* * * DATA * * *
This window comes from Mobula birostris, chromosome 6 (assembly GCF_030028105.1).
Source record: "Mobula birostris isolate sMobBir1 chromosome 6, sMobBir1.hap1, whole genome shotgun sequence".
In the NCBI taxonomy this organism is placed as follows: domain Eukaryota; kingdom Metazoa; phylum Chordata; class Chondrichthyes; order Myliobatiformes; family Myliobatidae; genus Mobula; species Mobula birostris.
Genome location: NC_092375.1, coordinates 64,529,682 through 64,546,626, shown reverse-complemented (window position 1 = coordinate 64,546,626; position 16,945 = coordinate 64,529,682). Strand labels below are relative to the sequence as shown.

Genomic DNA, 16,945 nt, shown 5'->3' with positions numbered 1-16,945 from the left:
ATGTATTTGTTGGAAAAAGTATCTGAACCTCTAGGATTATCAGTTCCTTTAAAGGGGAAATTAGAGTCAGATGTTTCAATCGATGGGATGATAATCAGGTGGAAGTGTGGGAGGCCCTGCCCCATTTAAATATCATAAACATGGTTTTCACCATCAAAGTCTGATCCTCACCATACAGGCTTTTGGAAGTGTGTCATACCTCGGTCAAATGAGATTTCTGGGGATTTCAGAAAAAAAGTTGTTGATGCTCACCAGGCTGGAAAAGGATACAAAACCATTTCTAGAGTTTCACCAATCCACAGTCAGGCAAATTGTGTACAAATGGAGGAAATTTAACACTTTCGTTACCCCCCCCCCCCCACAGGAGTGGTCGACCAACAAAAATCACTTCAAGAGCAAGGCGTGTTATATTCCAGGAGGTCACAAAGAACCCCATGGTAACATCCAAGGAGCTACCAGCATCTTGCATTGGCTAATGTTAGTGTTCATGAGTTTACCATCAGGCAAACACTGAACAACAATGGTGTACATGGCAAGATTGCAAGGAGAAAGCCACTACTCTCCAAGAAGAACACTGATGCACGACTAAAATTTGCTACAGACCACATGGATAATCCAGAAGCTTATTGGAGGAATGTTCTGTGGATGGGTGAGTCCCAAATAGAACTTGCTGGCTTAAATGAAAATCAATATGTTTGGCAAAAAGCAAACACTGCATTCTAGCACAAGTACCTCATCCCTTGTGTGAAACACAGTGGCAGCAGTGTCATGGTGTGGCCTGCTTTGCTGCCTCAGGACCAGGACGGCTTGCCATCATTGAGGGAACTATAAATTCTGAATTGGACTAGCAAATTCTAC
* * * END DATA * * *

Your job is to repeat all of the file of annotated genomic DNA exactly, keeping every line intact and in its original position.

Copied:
This window comes from Mobula birostris, chromosome 6 (assembly GCF_030028105.1).
Source record: "Mobula birostris isolate sMobBir1 chromosome 6, sMobBir1.hap1, whole genome shotgun sequence".
In the NCBI taxonomy this organism is placed as follows: domain Eukaryota; kingdom Metazoa; phylum Chordata; class Chondrichthyes; order Myliobatiformes; family Myliobatidae; genus Mobula; species Mobula birostris.
Genome location: NC_092375.1, coordinates 64,529,682 through 64,546,626, shown reverse-complemented (window position 1 = coordinate 64,546,626; position 16,945 = coordinate 64,529,682). Strand labels below are relative to the sequence as shown.

Genomic DNA, 16,945 nt, shown 5'->3' with positions numbered 1-16,945 from the left:
ATGTATTTGTTGGAAAAAGTATCTGAACCTCTAGGATTATCAGTTCCTTTAAAGGGGAAATTAGAGTCAGATGTTTCAATCGATGGGATGATAATCAGGTGGAAGTGTGGGAGGCCCTGCCCCATTTAAATATCATAAACATGGTTTTCACCATCAAAGTCTGATCCTCACCATACAGGCTTTTGGAAGTGTGTCATACCTCGGTCAAATGAGATTTCTGGGGATTTCAGAAAAAAAGTTGTTGATGCTCACCAGGCTGGAAAAGGATACAAAACCATTTCTAGAGTTTCACCAATCCACAGTCAGGCAAATTGTGTACAAATGGAGGAAATTTAACACTTTCGTTACCCCCCCCCCCCCACAGGAGTGGTCGACCAACAAAAATCACTTCAAGAGCAAGGCGTGTTATATTCCAGGAGGTCACAAAGAACCCCATGGTAACATCCAAGGAGCTACCAGCATCTTGCATTGGCTAATGTTAGTGTTCATGAGTTTACCATCAGGCAAACACTGAACAACAATGGTGTACATGGCAAGATTGCAAGGAGAAAGCCACTACTCTCCAAGAAGAACACTGATGCACGACTAAAATTTGCTACAGACCACATGGATAATCCAGAAGCTTATTGGAGGAATGTTCTGTGGATGGGTGAGTCCCAAATAGAACTTGCTGGCTTAAATGAAAATCAATATGTTTGGCAAAAAGCAAACACTGCATTCTAGCACAAGTACCTCATCCCTTGTGTGAAACACAGTGGCAGCAGTGTCATGGTGTGGCCTGCTTTGCTGCCTCAGGACCAGGACGGCTTGCCATCATTGAGGGAACTATAAATTCTGAATTGGACTAGCAAATTCTAC